Common in the West, a clothes swap party was hosted in Dindigul for the first time

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Clothes swap parties are common in Europe and America. Last weekend, a college student organised it for the first time in Dindigul

Vipin V is your next door college boy, who also worries about the environment and carbon footprint. Last year, this student of biomedical engineering at PSNA College Dinigul, attended a lecture on global textile wastes and the staggering amount of clothing that ends up in landfills. The statistics haunted him.

During the lockdown, he researched on the subject and learnt that the fashion industry is responsible for 10% of global carbon emissions. “I looked at my wardrobe and felt guilty about my shopping pattern,” says the 20-year-old. As he began to de-clutter his cupboard, the idea to collect piles of not-so-old and worn out dresses from others flashed through his mind.

A party to part with your clothes

He requested for clothes as donation, which could be sanitised and swapped or upcycled into useful products for a clothes swap party. His parents (mother is a school teacher and father, an insurance agent) supported his idea and the word was spread through personal calls and on social media. Vipin explains the three-fold concept: You give clothes that you no longer wear and take free clothes that other people don’t wear anymore, if they fit and suit you better; Someone else will breathe life into your old garments and have the freedom to experiment with it to their liking perhaps; No price tag attached.

Clothes call Visitors at the event; (Below) Vipin V, the organiser SPECIAL ARRANGEMENT

Clothes call Visitors at the event; (Below) Vipin V, the organiser SPECIAL ARRANGEMENT
 

Actor Prithvi Raj and VJ/ TV anchor Priyanka Deshpande appeared in promotional videos that were circulated through various whatsApp groups and on social media urging people to make a responsible choice as Vipin formed a team of volunteers including his family members, house helps, friends and the neighbourhood tailor. Not only people from Dindigul, but many from Madurai, Theni, Sivakasi came forward with bags of their unwanted clothes. “We spent hours segregating them. Kids’ clothes and many churidars, saris and men’s suits that the owners perhaps wore only once or never were dry-cleaned. All other old clothes were washed, cleaned, ironed and converted into fancier items such as jackets, shrugs, blouses, tops, long overcoats, head scarves, masks, different types of bags and wall hangings,” says Vipin.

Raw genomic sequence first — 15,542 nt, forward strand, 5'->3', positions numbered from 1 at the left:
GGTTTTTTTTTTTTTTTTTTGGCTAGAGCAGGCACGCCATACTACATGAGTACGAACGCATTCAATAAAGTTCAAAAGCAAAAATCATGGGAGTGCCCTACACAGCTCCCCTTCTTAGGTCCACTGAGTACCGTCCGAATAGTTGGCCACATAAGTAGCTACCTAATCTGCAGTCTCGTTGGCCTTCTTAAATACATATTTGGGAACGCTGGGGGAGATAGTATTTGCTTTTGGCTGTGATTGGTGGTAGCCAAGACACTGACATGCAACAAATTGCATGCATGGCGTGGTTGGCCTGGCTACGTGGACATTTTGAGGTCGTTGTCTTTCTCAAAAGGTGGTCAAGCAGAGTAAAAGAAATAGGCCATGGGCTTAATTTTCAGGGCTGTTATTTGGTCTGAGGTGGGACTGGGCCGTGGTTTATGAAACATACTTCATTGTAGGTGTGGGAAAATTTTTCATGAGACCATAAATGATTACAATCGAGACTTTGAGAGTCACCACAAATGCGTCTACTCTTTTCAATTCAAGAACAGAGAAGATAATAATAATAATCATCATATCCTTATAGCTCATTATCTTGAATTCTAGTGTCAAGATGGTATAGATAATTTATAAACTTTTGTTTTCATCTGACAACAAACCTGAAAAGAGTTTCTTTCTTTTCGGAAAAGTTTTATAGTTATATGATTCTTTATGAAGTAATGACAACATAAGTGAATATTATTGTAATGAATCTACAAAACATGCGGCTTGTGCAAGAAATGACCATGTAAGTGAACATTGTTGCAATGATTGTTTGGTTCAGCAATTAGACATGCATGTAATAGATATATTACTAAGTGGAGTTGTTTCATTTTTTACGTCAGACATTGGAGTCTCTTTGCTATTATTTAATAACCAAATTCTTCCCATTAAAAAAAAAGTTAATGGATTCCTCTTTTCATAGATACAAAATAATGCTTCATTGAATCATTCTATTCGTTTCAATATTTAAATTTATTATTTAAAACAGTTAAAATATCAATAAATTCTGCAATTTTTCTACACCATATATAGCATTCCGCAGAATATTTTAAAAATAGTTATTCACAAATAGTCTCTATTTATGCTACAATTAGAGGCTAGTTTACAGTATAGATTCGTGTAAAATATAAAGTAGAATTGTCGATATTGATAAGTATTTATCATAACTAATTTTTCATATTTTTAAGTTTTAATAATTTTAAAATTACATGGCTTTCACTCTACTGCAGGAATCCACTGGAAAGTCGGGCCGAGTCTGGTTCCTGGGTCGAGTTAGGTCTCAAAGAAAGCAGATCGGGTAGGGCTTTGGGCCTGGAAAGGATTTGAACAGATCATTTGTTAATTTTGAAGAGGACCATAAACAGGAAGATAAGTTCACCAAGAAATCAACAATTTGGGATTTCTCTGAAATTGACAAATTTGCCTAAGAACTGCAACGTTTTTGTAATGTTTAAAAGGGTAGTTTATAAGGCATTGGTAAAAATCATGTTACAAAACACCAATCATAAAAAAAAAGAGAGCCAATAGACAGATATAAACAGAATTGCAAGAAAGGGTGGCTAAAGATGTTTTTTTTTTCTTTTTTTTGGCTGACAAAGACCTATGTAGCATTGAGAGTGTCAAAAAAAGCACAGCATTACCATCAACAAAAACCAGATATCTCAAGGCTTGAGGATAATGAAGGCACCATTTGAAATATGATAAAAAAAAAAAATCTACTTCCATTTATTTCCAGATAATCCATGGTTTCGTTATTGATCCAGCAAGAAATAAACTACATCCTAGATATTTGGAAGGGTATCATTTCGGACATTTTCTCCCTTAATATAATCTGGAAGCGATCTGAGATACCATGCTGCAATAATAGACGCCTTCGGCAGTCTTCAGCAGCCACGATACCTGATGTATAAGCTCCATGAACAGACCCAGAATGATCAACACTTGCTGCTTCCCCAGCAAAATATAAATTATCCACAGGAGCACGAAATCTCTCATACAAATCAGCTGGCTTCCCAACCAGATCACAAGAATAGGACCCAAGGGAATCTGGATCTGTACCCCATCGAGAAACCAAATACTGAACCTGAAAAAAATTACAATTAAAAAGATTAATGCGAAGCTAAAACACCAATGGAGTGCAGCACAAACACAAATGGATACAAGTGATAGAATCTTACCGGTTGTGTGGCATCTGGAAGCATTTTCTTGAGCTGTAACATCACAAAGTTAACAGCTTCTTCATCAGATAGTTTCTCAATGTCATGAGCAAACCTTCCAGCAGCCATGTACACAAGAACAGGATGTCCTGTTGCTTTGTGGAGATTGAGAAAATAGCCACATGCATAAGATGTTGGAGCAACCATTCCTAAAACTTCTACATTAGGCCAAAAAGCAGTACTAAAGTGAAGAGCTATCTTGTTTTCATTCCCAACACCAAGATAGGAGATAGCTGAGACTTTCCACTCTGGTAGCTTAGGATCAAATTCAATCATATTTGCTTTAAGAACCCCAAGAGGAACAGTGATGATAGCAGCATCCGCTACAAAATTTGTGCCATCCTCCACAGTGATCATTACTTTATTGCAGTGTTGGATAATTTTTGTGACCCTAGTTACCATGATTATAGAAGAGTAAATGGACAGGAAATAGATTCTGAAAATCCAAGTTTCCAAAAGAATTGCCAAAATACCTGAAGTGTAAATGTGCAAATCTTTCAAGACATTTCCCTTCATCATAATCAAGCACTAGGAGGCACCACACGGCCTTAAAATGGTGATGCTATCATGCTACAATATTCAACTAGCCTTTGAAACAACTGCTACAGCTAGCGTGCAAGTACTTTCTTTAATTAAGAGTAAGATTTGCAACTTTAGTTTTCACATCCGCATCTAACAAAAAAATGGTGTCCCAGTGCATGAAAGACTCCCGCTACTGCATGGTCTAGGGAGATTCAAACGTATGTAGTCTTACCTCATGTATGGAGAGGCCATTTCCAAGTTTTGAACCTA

A party to part with your clothes

Sustainable fashion

Vipin was initially sceptical about people wanting to take used clothes. “In India, the concept of recycling clothes is very different and not done from an environmental point of view. I was determined to introduce the idea to educate people and create awareness about sustainable fashion,” he says.

Last weekend he hosted the first-ever clothes swap party in his city with all safety measures in place, inside a school building on the Dindigul-Karur highway. The three day event spaced out the crowd and the venue helped to display the items keeping social distancing norms in mind.

A party to part with your clothes

Homemaker A Naeyah says she returned impressed with the unique shopping experience. The venue was decorated like a party. For an entry fee of ₹100 each, we got free snacks and a drink and enjoyed the fun activities such as calligraphy, photography, face painting, mehendi and tattoo. “We could pick up any dress of our choice free of cost,” she says.

School teacher Rizwana Riyas donated several of her old dresses and dupattas. And she was thrilled to see some of her shawls hanging as short coats. She picked up sling bags made from worn out jeans and old pyjamas. “Some of the upcycled clothings were priced between ₹20 and ₹150 and had many takers though payment was voluntary,” she says.

A party to part with your clothes

Well planned

Ananthy Pandiyar, an entrepreneur, went on two days and found the event well planned. Her first visit was out of curiosity. “I was not comfortable about picking up used stuff. But nothing looked second-hand. By the last day, majority of the clothes were gone,” she says, adding, the worn out fabric was neatly and creatively converted into attractive and useful items.”

Many school and college goers donated their modern tops, shirts and T-shirts which they describe as dubious and impulsive fashion purchases that tend to fill up the cupboards. “I felt happy to see somebody else liking and picking it up. This is perhaps a better way to refresh and restyle your wardrobe,” says Rishi, a high school student.

Vipin is happy that visitors found his event enjoyable and practical. “Many have already requested for the next one soon and to notify them going by the comments in the visitor’s book,” he says, adding, “the swap party is a mindful way to deal with old clothes and to curate a minimal and inexpensive wardrobe for yourself. It helps to understand the benefits of slow fashion and how our wardrobes impact the environment.”

Vipin collected close to 1,000 pieces of clothings and upcycled 600 of them for the swap party. He plans to donate the left-over items and the money earned to orphanages and old age homes. “By swapping clothes, we can break the fast fashion chain and reduce the fashion footprint. It is like a shopping fix that doesn’t hurt the environment,” he says.



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